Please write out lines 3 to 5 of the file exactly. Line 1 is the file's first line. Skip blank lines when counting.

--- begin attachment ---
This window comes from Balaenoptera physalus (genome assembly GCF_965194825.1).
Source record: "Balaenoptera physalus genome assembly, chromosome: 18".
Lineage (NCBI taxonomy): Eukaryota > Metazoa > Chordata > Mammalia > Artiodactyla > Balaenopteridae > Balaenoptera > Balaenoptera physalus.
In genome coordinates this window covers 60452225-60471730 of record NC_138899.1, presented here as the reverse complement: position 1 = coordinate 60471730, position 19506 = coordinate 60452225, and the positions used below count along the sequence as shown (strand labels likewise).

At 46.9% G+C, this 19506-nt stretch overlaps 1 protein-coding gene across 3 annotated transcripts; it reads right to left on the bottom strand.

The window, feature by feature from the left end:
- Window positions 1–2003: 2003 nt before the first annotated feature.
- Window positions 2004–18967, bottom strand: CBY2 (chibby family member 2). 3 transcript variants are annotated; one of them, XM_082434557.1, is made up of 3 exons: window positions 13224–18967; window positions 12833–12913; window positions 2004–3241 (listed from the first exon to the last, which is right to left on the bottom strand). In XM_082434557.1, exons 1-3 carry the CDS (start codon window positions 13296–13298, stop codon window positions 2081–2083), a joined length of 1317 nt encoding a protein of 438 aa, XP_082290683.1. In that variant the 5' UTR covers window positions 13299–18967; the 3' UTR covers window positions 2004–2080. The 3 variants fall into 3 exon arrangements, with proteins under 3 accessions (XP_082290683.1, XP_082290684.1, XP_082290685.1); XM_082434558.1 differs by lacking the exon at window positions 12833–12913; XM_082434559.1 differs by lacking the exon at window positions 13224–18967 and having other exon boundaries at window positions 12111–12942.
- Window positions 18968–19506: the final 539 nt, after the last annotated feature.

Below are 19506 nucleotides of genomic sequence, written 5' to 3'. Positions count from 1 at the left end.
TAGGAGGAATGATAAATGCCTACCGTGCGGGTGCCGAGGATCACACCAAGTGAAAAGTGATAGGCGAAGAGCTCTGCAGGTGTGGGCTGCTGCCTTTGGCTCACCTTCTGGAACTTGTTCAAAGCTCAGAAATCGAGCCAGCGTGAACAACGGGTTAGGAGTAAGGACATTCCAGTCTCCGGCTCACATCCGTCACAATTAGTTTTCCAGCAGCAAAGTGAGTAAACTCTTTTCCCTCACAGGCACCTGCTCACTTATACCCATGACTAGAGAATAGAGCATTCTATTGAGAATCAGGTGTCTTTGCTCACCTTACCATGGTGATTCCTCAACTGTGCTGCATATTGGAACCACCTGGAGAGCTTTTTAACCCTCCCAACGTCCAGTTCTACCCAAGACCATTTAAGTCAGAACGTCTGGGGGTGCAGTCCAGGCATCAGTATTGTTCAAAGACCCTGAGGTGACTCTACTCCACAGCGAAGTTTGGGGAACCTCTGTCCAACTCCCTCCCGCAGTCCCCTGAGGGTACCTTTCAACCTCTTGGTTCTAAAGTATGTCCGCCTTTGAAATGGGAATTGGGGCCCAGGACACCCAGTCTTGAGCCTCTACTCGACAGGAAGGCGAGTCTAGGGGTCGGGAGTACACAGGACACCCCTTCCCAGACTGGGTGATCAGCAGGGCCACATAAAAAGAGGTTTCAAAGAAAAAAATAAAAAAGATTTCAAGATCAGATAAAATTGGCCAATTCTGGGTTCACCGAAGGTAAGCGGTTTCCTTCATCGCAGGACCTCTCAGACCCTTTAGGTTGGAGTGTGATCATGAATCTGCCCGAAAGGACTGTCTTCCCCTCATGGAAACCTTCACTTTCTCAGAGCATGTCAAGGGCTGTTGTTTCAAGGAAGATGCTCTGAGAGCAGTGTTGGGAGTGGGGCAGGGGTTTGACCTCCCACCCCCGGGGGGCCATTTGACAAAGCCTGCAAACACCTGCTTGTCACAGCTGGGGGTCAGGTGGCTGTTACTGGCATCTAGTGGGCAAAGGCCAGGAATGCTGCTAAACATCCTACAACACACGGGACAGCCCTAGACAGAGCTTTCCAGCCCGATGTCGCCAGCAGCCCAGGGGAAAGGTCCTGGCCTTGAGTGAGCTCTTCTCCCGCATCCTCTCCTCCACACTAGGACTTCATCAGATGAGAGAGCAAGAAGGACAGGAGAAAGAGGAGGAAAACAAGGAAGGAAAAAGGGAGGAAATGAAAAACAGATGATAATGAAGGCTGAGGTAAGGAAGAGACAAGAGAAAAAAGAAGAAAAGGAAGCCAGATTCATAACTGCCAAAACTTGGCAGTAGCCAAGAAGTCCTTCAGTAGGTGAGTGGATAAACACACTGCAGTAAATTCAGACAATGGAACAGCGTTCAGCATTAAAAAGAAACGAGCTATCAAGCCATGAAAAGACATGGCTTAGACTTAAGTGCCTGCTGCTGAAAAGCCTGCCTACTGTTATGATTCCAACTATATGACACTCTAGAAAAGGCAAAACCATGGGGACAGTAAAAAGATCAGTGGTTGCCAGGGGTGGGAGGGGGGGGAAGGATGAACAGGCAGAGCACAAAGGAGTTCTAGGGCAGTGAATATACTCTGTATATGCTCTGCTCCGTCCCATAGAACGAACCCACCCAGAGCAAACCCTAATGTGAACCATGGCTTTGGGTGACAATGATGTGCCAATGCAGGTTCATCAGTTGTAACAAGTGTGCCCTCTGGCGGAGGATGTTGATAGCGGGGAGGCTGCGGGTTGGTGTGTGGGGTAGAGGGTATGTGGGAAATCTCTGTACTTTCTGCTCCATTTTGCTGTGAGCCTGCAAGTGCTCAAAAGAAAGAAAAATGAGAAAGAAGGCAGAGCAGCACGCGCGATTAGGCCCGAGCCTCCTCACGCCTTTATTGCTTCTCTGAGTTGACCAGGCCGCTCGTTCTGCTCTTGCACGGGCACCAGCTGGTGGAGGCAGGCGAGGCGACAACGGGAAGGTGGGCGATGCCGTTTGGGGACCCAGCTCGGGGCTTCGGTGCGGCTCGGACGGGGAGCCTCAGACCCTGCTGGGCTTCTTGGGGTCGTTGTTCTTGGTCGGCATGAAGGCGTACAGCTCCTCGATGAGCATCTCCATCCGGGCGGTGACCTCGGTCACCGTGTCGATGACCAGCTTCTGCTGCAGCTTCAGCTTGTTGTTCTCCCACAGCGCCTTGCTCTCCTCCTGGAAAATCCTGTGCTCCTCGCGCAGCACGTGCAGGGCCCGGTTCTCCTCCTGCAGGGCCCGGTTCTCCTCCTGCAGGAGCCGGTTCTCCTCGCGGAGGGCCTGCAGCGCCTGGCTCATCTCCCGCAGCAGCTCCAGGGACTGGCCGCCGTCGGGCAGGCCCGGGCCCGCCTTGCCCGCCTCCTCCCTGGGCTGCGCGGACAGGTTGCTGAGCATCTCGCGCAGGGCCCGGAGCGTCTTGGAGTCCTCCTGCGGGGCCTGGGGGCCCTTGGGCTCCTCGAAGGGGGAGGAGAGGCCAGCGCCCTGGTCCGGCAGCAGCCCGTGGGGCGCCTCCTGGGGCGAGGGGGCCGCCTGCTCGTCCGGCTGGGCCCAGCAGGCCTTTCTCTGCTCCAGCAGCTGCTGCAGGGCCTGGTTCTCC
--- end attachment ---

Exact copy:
Lineage (NCBI taxonomy): Eukaryota > Metazoa > Chordata > Mammalia > Artiodactyla > Balaenopteridae > Balaenoptera > Balaenoptera physalus.
In genome coordinates this window covers 60452225-60471730 of record NC_138899.1, presented here as the reverse complement: position 1 = coordinate 60471730, position 19506 = coordinate 60452225, and the positions used below count along the sequence as shown (strand labels likewise).

At 46.9% G+C, this 19506-nt stretch overlaps 1 protein-coding gene across 3 annotated transcripts; it reads right to left on the bottom strand.